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Wine Review: 2007 Atteca Old Vines

July 30th, 2010 No comments

I’m a big sucker for Spanish wines, and when I’m perusing a restaurant wine list, I often find myself flipping past the Pinot Noirs and Merlots in the hopes of finding a nice Tempranillo or Rioja.  Last night at JRDN Restaurant I tried a great Spanish red wine that I couldn’t wait to share with you: the 2007 Atteca Old Vines.

This is a Garnacha, or as we Americans call it, a Grenache.  The Grenache grape is one of the most planted wine grapes in the world.  It produces wines that are deep in fruit and spice flavors, yet easy-drinking.  It is most often seen in blends, such as Syrahs and almost all wines from the Rhone region.  It’s also often blended with whites to make Rose.  So I was excited to taste this pure Granacha and see how these usually second-fiddle grapes would stand up to scrutiny all alone.

The 2007 Atteca Old Vines is made from 80 to 120 year-old vines and aged for 10 months in seasoned French oak barrels.  It has a full fruity flavor highly redolent of blackberries, but fell short of being jammy, a quality I sometimes find cloying in wines.  It has subtler flavors of vanilla and smoke.  While it was tannic enough to have the full body needed to pair with red meat, its tannins were soft and the wine was light on the palate.  This just-rich-enough quality makes it a great summer wine and one ideal for pairing with many different dishes.  Try it with pasta dishes, full-flavored fish, or grilled meat.

The 2007 Atteca Old Vines Garnacha is a very decent drinking wine.  It’s one that would really benefit from some years in the cellar, which would bring out its spice flavors.  At about $15 a bottle, it’s also a good price.  Cheers!

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Wines for Grilling

July 26th, 2010 1 comment

Summer’s here and that means grilling season.  When the summer days mean it’s too stifling to cook over a hot stove, I loveto take the kitchen prep outside and cook as much as I can over the open flame.  Not only does it keep the house cool, grilling outside lets me enjoy the warm summer evenings, and offers the delicious reward of smoky, crisp-on-the-outside-juicy-on-the-inside grilled food.  There’s nothing that says summer as much as grilling.  But where do wines fit into this?  Does enjoying the tasty experience of grilled summer food mean that you have to trade your wine glass for a beer can?  Not unless you want to!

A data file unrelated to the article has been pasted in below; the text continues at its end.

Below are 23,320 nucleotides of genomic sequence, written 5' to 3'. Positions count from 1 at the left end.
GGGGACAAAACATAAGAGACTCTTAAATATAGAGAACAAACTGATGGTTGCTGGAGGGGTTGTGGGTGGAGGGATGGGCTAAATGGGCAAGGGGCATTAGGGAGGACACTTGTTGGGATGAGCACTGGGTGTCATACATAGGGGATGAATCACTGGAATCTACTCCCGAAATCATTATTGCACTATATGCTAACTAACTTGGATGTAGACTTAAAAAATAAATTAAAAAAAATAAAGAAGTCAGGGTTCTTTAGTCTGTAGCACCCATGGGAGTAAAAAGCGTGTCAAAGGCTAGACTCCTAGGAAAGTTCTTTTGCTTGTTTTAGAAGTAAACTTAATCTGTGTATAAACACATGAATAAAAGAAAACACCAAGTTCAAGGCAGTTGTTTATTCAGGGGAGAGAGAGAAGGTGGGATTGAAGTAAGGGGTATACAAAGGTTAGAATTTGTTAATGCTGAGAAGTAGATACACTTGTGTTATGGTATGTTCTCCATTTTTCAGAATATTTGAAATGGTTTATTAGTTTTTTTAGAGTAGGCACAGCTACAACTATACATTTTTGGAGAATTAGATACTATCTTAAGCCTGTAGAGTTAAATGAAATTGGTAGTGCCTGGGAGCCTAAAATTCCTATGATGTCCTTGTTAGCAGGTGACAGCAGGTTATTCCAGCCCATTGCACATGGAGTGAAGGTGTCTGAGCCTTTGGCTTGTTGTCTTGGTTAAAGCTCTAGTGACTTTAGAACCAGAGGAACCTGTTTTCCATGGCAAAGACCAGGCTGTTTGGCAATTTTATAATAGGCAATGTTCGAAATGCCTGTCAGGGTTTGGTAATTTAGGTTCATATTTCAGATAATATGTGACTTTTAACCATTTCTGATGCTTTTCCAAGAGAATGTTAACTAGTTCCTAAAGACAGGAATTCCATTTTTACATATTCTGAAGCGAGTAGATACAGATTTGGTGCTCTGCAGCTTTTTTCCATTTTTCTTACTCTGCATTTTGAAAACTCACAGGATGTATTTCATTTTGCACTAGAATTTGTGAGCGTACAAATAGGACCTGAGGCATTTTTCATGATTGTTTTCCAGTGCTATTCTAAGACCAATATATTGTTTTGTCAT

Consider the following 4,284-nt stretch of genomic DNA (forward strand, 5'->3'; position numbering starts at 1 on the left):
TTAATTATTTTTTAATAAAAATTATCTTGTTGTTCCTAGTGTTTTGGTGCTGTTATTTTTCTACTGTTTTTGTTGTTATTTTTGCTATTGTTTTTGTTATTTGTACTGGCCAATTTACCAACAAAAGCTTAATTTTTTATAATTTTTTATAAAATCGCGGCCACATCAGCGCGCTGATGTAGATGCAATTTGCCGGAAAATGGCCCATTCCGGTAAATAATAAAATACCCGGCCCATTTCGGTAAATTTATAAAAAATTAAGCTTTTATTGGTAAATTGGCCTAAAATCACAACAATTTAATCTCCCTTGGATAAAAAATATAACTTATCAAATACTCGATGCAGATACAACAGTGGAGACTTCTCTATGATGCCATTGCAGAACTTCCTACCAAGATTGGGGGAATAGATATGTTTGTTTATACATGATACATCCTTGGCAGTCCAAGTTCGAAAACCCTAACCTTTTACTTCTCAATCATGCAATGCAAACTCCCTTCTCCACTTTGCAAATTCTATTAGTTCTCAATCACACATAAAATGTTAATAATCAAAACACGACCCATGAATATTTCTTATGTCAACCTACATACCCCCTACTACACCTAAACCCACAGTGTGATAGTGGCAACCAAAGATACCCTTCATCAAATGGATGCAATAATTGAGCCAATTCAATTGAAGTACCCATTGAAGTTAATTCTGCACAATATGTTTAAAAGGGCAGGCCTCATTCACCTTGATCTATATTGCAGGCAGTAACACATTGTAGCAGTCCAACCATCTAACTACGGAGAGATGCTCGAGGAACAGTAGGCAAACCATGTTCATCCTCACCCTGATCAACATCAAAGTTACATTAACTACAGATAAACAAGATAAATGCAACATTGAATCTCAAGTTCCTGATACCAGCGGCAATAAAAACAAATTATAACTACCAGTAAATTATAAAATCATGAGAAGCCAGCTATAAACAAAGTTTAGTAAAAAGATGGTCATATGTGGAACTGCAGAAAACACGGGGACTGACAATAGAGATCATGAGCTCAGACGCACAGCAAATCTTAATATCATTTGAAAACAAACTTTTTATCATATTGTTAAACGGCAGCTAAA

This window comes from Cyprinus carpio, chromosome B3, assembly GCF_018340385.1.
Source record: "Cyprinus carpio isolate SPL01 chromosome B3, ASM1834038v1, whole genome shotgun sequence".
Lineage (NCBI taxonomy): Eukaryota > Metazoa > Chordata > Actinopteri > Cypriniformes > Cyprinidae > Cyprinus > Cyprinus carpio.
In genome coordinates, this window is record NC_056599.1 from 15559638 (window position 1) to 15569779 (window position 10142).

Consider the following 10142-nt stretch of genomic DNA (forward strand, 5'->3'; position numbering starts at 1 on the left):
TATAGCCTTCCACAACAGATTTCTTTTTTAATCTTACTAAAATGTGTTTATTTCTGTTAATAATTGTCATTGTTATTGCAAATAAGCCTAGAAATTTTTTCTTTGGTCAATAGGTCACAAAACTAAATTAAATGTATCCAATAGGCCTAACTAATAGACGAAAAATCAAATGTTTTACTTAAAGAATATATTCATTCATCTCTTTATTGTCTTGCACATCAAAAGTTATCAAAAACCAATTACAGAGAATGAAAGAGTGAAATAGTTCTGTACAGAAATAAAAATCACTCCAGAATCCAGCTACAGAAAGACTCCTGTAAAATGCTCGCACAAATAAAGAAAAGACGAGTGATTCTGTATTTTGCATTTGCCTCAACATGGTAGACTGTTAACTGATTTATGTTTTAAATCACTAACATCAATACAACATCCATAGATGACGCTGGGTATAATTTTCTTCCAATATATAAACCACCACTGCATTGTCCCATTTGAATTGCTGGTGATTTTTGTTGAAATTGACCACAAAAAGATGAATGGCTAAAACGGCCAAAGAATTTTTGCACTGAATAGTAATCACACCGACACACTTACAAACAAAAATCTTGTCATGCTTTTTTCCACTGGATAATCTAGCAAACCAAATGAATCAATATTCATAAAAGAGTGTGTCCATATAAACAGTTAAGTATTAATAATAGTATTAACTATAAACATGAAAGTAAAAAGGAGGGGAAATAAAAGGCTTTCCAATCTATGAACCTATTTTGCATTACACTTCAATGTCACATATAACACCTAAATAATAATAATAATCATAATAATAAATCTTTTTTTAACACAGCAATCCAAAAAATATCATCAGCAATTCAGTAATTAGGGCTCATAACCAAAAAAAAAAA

Grilled foods’ unique, strong flavors offer their own unique set of pairing challenges.  Luckily, there are many wonderful wines that are up to the test.  Here are a few of our favorites:

Zinfandel has a reputation as the quintessential grilling wine, and deservedly so.  Zinfandel‘s full-bodied character makes it the perfect accompaniment to rich grilled meats like steaks, burgers, and lamb.  It also has a unique fruity-yet-spicy flavor that matches perfectly with the rich, spicy sauces that are so often seen on barbecued food.  But be careful: you want the flavors of your wine and food to complement, not compete.  So pairing a spicy Zin with an especially spicy barbecue sauce might make the spice flavors overwhelm the dish.  If you’re cooking something especially spice-forward, try a Merlot–its fruity characteristics will let the spice shine without masking the subtler flavors of meat and smoke.